Saturday, April 9, 2016

Council of 13 Merchandise Boasts Elite Affiliation to the Masses

Perhaps you've heard of the secretive baker's dozen blamed -- or credited, such as in the pages of Forbes, but mostly blamed by commoners -- for most anti-populist social-political phenomena of the past 100 or so years.

Due to overlap in long-term goals and commonality of the word "council" in their names, many consider the Council of 13 and the Council on Foreign Relations (FCR) to have common roots. This reflects a globalist bent that has devastated big and small communities alike by diverting jobs and job seekers to the big cities that lack the tax base necessary to support such continual expansion:

Developing rural real estate; draining the power grid; and congesting local roads, to name but a few tragedies of the commons. Speaking of stopped-up streets, here's a bumper sticker you 'd not suspect would be blatantly paraded on highways, byways, and freeways, given the Proletarian penchant for road rage over perceived injustices:

You may have one, too, as an elitist embellishment of your Palooka Mobile! Or if you don't want to remove the adhesive-held backing from such an unusual item, then use that glossy graphic as a bookmark to hold your place between reading sessions.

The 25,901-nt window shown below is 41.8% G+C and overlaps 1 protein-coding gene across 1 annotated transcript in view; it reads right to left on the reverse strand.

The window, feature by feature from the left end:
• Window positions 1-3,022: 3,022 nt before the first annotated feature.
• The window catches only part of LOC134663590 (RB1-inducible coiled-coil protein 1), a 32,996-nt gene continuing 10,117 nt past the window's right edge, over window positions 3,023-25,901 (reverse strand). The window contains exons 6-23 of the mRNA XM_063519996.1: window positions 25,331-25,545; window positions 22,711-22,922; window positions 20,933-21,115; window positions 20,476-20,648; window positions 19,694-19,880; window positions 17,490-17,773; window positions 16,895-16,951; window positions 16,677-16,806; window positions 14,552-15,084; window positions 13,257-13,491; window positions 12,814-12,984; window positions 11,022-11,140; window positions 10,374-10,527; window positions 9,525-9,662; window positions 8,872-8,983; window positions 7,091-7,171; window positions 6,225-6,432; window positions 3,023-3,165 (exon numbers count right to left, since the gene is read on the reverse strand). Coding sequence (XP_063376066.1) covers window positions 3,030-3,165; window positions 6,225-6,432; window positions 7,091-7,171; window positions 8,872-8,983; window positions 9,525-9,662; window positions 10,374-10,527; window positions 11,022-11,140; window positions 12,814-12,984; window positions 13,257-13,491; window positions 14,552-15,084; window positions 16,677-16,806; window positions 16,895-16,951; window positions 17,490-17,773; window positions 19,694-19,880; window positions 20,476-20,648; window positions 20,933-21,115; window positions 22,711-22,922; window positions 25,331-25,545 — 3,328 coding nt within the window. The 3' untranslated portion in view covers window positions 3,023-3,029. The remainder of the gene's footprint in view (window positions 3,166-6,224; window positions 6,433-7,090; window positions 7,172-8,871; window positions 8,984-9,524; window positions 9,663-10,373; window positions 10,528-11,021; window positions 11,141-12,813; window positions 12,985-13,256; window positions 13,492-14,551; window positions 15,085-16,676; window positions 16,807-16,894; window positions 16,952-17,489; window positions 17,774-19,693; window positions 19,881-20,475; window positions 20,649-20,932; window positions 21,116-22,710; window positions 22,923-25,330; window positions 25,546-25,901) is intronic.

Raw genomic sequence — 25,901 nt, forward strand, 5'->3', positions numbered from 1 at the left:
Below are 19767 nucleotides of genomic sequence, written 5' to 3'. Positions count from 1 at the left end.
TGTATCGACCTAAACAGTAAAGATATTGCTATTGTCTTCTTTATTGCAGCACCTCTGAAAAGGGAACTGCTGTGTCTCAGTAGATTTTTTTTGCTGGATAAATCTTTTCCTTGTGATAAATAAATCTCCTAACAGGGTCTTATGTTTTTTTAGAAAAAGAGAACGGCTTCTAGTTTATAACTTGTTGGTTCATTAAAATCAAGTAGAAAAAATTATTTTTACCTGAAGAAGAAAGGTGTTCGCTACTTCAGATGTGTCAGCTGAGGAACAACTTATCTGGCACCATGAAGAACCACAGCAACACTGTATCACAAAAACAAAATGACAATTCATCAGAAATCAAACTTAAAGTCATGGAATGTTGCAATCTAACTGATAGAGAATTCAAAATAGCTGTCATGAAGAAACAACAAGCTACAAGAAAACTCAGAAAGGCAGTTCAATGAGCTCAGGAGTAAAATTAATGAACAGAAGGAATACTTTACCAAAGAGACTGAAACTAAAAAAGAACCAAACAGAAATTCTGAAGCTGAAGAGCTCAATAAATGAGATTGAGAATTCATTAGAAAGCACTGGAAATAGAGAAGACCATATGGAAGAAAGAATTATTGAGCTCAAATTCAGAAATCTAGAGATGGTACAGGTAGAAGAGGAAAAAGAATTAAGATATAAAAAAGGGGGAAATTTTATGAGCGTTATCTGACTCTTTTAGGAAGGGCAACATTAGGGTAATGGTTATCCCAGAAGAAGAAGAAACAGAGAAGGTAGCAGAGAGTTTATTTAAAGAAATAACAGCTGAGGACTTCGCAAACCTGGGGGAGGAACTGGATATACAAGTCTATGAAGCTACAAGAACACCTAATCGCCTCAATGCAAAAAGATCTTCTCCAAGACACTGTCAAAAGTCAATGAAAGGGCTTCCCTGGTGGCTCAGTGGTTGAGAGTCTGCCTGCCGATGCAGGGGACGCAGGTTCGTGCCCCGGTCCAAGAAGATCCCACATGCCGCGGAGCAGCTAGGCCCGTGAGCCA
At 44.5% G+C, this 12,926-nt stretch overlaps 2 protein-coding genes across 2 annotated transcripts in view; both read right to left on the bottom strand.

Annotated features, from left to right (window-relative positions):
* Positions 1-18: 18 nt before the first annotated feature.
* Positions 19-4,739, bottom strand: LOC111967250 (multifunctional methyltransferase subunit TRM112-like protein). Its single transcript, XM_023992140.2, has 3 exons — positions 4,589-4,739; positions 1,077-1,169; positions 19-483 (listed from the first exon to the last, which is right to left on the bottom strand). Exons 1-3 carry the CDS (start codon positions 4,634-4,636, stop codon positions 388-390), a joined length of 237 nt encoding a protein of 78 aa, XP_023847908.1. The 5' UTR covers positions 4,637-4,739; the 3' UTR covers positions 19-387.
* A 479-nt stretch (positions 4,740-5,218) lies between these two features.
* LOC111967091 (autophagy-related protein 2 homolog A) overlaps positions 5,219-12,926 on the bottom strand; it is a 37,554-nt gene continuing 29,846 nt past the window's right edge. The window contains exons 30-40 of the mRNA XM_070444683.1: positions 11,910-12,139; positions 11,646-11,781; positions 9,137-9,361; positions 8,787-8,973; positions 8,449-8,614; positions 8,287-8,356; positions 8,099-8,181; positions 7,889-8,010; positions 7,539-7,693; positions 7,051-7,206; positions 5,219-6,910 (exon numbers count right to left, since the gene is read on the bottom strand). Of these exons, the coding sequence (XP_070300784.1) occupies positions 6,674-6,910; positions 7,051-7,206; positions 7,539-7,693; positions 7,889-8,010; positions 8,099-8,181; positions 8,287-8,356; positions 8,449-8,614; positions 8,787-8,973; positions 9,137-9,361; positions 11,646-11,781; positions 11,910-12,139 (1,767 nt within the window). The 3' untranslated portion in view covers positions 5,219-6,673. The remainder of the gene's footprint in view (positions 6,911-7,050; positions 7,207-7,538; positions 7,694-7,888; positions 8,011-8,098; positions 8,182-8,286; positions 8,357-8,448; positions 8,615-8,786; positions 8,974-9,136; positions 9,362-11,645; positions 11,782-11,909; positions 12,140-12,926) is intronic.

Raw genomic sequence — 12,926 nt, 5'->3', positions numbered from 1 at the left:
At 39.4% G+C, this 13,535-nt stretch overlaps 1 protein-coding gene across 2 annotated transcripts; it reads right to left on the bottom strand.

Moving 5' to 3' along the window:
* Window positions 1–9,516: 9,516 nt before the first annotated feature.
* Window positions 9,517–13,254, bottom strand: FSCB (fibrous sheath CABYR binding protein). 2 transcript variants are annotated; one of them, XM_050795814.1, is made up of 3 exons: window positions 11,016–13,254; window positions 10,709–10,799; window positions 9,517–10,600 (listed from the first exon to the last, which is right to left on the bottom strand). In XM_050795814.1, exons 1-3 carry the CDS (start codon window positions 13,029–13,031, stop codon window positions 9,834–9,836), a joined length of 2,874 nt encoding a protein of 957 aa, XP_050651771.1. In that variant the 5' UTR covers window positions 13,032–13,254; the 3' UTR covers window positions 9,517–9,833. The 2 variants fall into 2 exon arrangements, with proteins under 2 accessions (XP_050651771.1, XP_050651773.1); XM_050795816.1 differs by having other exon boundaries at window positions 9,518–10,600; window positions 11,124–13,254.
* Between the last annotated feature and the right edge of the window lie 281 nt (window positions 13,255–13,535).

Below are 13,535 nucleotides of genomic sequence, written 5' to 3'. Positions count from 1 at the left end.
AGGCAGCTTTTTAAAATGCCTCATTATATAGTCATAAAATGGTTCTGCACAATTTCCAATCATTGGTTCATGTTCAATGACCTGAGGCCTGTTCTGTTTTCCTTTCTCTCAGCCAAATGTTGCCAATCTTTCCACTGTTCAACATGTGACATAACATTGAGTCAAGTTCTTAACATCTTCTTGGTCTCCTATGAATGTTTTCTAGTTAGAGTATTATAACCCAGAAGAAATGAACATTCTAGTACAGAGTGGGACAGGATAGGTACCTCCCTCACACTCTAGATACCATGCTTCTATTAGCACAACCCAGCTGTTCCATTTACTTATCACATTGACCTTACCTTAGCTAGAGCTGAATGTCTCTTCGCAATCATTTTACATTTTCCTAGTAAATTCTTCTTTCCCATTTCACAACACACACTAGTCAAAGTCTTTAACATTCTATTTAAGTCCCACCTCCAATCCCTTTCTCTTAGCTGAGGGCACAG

You read a lot of nonfiction, correct? That's what the elites do -- they need to keep tabs on not only current events (online news from around the world) but also retrospectives of history and science that reveal the trajectory of global development. And how damning the change can be!

Globalism as a Destructive Force That Trickles Up

As Charles Kelly explains in the seminal book The Great Limbaugh Con, the urban contradiction between jobs creation and reduced per capita tax receipts is because economic developers -- such as the Wisconsin Economic Development Corporation (WEDC) -- persuade mayors, council members, and other civic leaders to waive taxes on the biggest businesses.

Ironically, these multinational firms can most afford to pay a larger share of community services -- but are kowtowed to, because they threaten to "site shop" until the municipalities race to the bottom in terms of demands for non-job investment through property, value-added, and local income taxes.